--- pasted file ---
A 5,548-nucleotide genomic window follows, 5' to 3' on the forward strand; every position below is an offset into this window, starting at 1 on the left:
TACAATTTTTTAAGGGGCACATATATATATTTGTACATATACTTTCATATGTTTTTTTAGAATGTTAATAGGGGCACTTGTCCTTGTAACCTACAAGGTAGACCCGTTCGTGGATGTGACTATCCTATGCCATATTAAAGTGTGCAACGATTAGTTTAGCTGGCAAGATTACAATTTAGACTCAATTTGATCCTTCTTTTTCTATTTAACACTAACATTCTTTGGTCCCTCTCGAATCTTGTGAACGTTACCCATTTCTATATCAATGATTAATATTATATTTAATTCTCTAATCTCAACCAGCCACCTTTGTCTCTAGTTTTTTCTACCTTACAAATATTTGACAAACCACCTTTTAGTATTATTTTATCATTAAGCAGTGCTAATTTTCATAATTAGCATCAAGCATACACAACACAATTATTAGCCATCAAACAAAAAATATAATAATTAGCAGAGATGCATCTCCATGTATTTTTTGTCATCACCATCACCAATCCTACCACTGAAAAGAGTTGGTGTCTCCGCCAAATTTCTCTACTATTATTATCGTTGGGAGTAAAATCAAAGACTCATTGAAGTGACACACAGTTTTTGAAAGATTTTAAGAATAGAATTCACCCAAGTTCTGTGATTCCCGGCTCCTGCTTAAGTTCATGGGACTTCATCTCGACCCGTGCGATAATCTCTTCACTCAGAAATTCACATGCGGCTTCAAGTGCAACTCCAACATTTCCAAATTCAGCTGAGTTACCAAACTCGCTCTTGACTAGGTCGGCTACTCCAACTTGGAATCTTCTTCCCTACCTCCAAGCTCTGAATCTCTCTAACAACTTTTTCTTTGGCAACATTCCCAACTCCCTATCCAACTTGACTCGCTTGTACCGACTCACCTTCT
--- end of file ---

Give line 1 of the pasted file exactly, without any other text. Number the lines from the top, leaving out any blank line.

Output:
A 5,548-nucleotide genomic window follows, 5' to 3' on the forward strand; every position below is an offset into this window, starting at 1 on the left: